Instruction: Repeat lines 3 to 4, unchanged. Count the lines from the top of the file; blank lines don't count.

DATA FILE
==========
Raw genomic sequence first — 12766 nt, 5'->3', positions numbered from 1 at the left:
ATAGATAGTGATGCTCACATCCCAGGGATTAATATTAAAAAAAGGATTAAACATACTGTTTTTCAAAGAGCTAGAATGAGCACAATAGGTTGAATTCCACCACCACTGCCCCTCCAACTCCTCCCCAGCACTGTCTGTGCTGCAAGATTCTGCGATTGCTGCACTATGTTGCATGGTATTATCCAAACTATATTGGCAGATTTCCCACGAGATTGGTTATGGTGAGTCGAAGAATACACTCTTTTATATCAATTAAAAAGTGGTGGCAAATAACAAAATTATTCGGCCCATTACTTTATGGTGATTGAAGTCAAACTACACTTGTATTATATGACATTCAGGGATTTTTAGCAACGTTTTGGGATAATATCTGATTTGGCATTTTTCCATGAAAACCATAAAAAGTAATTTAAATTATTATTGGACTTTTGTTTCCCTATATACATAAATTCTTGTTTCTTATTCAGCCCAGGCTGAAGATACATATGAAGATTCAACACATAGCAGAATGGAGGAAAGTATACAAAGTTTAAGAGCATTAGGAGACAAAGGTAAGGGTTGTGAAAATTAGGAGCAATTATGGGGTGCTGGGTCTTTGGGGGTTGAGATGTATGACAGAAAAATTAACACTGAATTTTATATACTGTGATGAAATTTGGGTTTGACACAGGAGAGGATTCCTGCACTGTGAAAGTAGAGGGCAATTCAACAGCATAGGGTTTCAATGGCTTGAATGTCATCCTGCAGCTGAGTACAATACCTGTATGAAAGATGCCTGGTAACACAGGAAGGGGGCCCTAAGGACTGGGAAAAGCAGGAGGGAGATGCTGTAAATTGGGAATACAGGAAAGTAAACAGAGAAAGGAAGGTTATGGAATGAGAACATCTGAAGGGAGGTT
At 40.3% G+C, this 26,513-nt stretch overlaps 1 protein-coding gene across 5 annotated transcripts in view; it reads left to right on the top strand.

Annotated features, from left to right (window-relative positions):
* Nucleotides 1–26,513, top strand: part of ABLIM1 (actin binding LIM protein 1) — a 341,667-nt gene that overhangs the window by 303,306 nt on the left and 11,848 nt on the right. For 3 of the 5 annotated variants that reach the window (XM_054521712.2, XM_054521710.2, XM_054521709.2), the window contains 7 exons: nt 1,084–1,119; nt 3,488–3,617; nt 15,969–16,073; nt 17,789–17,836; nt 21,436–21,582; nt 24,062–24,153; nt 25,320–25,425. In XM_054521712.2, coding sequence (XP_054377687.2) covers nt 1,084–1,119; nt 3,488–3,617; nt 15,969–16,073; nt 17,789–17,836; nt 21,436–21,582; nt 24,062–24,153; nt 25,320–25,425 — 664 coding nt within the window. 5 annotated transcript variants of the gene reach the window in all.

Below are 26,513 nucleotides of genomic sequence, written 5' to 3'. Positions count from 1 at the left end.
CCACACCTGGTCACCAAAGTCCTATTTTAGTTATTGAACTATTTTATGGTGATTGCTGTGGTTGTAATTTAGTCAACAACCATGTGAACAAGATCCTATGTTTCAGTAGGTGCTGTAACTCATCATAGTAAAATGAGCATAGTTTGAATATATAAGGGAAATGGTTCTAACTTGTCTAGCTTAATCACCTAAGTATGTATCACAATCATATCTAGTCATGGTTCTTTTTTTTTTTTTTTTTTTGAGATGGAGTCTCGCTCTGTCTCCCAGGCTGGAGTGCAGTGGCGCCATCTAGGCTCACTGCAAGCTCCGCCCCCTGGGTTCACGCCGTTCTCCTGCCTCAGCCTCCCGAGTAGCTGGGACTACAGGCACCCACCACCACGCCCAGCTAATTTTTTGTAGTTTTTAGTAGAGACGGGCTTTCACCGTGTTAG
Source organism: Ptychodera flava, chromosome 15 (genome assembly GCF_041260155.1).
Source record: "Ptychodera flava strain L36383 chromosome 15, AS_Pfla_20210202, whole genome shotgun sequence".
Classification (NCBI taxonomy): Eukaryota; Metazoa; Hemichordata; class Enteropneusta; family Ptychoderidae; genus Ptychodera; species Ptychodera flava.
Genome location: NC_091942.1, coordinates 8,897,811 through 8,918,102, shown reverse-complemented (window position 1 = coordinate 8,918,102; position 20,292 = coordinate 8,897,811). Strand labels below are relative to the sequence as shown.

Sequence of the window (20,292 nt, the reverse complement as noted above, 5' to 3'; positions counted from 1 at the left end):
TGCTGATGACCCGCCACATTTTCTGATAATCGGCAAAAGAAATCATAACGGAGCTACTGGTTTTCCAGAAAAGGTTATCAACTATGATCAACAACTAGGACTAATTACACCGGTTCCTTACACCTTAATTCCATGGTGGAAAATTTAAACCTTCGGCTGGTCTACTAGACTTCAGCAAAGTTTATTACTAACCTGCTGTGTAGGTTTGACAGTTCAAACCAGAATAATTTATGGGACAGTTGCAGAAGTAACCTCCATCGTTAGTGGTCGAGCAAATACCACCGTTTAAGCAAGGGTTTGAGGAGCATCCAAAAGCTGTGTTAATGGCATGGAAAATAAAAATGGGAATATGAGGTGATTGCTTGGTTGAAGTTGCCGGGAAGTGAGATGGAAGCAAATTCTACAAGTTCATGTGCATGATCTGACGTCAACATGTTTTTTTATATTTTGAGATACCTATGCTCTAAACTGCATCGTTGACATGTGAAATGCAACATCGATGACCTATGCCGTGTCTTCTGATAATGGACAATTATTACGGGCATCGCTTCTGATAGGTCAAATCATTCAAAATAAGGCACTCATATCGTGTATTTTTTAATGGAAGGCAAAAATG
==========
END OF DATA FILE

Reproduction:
At 40.3% G+C, this 26,513-nt stretch overlaps 1 protein-coding gene across 5 annotated transcripts in view; it reads left to right on the top strand.

Annotated features, from left to right (window-relative positions):